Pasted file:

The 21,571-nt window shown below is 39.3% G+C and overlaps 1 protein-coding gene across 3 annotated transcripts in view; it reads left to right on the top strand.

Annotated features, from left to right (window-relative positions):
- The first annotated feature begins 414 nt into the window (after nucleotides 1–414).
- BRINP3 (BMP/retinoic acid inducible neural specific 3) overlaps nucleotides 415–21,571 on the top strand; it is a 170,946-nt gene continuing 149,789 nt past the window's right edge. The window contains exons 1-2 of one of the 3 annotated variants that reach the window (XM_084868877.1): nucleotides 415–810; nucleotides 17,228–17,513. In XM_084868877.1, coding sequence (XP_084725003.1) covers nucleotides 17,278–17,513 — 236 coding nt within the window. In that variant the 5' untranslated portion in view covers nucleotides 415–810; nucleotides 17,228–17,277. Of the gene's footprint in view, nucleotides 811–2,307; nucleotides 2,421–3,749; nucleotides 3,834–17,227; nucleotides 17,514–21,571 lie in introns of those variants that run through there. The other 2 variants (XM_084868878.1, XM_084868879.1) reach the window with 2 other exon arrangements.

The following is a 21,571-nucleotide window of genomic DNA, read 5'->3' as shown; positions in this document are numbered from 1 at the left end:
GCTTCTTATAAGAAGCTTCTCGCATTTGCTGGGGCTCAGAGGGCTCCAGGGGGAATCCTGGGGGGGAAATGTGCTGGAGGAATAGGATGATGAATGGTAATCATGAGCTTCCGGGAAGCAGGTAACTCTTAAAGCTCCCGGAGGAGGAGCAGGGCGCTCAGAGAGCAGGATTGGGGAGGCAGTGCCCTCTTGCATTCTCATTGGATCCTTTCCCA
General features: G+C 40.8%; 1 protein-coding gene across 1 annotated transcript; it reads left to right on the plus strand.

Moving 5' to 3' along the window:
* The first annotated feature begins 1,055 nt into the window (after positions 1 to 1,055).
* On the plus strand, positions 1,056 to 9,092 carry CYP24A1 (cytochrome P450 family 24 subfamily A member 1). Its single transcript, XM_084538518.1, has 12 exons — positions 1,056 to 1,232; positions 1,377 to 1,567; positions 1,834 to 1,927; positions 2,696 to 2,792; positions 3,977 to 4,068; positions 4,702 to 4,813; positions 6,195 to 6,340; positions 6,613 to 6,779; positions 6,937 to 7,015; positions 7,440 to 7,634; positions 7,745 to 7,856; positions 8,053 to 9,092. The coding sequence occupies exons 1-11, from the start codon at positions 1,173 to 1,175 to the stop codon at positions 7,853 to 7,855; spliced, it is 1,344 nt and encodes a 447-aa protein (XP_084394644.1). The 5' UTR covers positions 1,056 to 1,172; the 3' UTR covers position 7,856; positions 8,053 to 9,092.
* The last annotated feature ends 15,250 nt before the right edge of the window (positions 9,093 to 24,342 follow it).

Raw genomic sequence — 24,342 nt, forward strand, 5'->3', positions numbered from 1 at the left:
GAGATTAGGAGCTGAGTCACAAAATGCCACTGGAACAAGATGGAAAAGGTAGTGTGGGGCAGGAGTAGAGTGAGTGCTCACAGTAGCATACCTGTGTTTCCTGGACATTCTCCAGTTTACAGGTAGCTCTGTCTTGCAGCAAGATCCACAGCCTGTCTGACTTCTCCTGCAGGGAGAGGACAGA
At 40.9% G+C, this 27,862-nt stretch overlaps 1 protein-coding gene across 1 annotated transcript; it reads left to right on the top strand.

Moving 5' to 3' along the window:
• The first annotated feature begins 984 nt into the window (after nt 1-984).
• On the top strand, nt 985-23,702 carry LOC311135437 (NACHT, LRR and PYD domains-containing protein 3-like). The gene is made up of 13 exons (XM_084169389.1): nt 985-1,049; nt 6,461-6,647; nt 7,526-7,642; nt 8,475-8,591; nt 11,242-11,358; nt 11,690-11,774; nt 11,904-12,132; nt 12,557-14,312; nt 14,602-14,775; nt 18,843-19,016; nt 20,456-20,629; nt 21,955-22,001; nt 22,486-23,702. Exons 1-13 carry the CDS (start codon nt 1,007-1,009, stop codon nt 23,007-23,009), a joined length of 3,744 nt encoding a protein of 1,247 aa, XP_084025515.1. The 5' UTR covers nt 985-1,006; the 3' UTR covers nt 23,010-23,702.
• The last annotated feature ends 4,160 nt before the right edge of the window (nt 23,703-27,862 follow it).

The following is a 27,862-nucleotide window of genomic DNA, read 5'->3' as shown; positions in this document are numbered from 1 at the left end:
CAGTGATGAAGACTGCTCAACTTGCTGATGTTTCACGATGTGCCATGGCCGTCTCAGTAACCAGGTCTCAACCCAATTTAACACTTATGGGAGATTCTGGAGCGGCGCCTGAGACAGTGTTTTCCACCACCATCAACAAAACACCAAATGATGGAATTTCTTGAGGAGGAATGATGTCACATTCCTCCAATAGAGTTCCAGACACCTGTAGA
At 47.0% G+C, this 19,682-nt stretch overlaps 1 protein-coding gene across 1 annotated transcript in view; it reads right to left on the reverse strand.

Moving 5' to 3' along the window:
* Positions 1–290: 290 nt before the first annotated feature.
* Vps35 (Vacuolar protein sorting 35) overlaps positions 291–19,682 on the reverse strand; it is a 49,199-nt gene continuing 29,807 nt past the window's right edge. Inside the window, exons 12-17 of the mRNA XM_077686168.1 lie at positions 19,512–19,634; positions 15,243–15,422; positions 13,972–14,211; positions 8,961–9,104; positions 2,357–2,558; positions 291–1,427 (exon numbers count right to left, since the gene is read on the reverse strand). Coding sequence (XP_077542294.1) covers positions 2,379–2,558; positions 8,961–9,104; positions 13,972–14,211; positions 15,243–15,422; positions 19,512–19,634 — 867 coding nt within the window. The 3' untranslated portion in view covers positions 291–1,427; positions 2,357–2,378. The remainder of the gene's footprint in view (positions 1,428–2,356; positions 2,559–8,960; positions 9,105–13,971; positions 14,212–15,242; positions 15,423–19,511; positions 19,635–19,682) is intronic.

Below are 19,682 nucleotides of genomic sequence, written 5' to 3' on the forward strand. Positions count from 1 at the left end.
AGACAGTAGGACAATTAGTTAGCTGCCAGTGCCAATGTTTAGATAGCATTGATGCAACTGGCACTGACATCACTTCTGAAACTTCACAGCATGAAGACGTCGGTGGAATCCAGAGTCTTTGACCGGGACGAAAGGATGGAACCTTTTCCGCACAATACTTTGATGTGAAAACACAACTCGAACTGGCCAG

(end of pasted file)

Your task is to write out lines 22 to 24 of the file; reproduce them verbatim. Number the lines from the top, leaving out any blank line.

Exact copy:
Moving 5' to 3' along the window:
* Positions 1–290: 290 nt before the first annotated feature.
* Vps35 (Vacuolar protein sorting 35) overlaps positions 291–19,682 on the reverse strand; it is a 49,199-nt gene continuing 29,807 nt past the window's right edge. Inside the window, exons 12-17 of the mRNA XM_077686168.1 lie at positions 19,512–19,634; positions 15,243–15,422; positions 13,972–14,211; positions 8,961–9,104; positions 2,357–2,558; positions 291–1,427 (exon numbers count right to left, since the gene is read on the reverse strand). Coding sequence (XP_077542294.1) covers positions 2,379–2,558; positions 8,961–9,104; positions 13,972–14,211; positions 15,243–15,422; positions 19,512–19,634 — 867 coding nt within the window. The 3' untranslated portion in view covers positions 291–1,427; positions 2,357–2,378. The remainder of the gene's footprint in view (positions 1,428–2,356; positions 2,559–8,960; positions 9,105–13,971; positions 14,212–15,242; positions 15,423–19,511; positions 19,635–19,682) is intronic.